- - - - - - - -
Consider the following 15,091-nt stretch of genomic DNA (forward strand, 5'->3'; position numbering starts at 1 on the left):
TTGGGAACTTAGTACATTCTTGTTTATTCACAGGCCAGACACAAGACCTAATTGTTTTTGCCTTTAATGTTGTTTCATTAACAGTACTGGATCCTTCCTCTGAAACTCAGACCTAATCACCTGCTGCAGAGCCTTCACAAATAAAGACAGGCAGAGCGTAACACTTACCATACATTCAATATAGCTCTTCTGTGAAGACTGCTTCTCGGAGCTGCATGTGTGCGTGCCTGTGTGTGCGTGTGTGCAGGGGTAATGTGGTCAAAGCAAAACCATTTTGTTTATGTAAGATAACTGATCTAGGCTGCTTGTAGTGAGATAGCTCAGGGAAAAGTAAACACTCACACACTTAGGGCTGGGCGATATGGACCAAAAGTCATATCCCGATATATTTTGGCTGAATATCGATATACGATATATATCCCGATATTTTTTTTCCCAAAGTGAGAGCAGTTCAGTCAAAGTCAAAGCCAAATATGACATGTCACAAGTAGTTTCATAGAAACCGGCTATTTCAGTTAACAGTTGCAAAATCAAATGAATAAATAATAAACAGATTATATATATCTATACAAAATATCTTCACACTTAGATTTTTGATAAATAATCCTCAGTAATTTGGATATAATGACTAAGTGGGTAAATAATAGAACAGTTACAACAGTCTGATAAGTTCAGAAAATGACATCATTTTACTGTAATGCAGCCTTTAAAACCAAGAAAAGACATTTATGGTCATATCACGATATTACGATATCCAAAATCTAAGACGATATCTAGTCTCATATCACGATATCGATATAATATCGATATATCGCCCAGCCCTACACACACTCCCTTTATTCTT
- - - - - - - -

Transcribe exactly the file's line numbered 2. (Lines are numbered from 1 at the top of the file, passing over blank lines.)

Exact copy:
TTGGGAACTTAGTACATTCTTGTTTATTCACAGGCCAGACACAAGACCTAATTGTTTTTGCCTTTAATGTTGTTTCATTAACAGTACTGGATCCTTCCTCTGAAACTCAGACCTAATCACCTGCTGCAGAGCCTTCACAAATAAAGACAGGCAGAGCGTAACACTTACCATACATTCAATATAGCTCTTCTGTGAAGACTGCTTCTCGGAGCTGCATGTGTGCGTGCCTGTGTGTGCGTGTGTGCAGGGGTAATGTGGTCAAAGCAAAACCATTTTGTTTATGTAAGATAACTGATCTAGGCTGCTTGTAGTGAGATAGCTCAGGGAAAAGTAAACACTCACACACTTAGGGCTGGGCGATATGGACCAAAAGTCATATCCCGATATATTTTGGCTGAATATCGATATACGATATATATCCCGATATTTTTTTTCCCAAAGTGAGAGCAGTTCAGTCAAAGTCAAAGCCAAATATGACATGTCACAAGTAGTTTCATAGAAACCGGCTATTTCAGTTAACAGTTGCAAAATCAAATGAATAAATAATAAACAGATTATATATATCTATACAAAATATCTTCACACTTAGATTTTTGATAAATAATCCTCAGTAATTTGGATATAATGACTAAGTGGGTAAATAATAGAACAGTTACAACAGTCTGATAAGTTCAGAAAATGACATCATTTTACTGTAATGCAGCCTTTAAAACCAAGAAAAGACATTTATGGTCATATCACGATATTACGATATCCAAAATCTAAGACGATATCTAGTCTCATATCACGATATCGATATAATATCGATATATCGCCCAGCCCTACACACACTCCCTTTATTCTT